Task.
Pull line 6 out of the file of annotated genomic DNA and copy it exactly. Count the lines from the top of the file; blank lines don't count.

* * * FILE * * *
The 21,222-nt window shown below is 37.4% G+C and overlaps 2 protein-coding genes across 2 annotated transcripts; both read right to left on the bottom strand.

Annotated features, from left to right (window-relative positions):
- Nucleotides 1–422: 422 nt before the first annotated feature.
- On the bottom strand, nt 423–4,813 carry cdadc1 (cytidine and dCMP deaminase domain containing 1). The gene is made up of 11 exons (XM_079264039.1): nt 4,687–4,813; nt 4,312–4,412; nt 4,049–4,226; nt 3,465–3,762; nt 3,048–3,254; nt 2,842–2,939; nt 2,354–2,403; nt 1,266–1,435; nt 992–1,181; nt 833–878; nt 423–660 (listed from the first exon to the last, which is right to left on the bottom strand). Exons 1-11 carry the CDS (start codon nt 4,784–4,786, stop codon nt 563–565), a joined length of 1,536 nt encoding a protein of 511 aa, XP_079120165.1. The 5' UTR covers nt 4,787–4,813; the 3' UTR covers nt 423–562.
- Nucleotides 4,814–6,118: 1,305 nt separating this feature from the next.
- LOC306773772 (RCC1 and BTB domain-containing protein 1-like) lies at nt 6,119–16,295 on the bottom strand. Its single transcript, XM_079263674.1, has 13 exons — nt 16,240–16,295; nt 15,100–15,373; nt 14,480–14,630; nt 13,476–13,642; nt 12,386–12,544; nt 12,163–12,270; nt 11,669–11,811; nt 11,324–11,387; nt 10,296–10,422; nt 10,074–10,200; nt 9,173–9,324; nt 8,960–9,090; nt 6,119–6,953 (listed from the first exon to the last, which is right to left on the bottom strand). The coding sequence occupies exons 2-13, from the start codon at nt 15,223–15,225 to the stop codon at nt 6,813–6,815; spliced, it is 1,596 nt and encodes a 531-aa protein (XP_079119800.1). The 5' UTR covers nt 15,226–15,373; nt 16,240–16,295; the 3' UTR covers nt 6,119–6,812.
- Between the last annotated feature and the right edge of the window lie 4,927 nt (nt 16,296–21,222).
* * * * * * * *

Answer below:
- LOC306773772 (RCC1 and BTB domain-containing protein 1-like) lies at nt 6,119–16,295 on the bottom strand. Its single transcript, XM_079263674.1, has 13 exons — nt 16,240–16,295; nt 15,100–15,373; nt 14,480–14,630; nt 13,476–13,642; nt 12,386–12,544; nt 12,163–12,270; nt 11,669–11,811; nt 11,324–11,387; nt 10,296–10,422; nt 10,074–10,200; nt 9,173–9,324; nt 8,960–9,090; nt 6,119–6,953 (listed from the first exon to the last, which is right to left on the bottom strand). The coding sequence occupies exons 2-13, from the start codon at nt 15,223–15,225 to the stop codon at nt 6,813–6,815; spliced, it is 1,596 nt and encodes a 531-aa protein (XP_079119800.1). The 5' UTR covers nt 15,226–15,373; nt 16,240–16,295; the 3' UTR covers nt 6,119–6,812.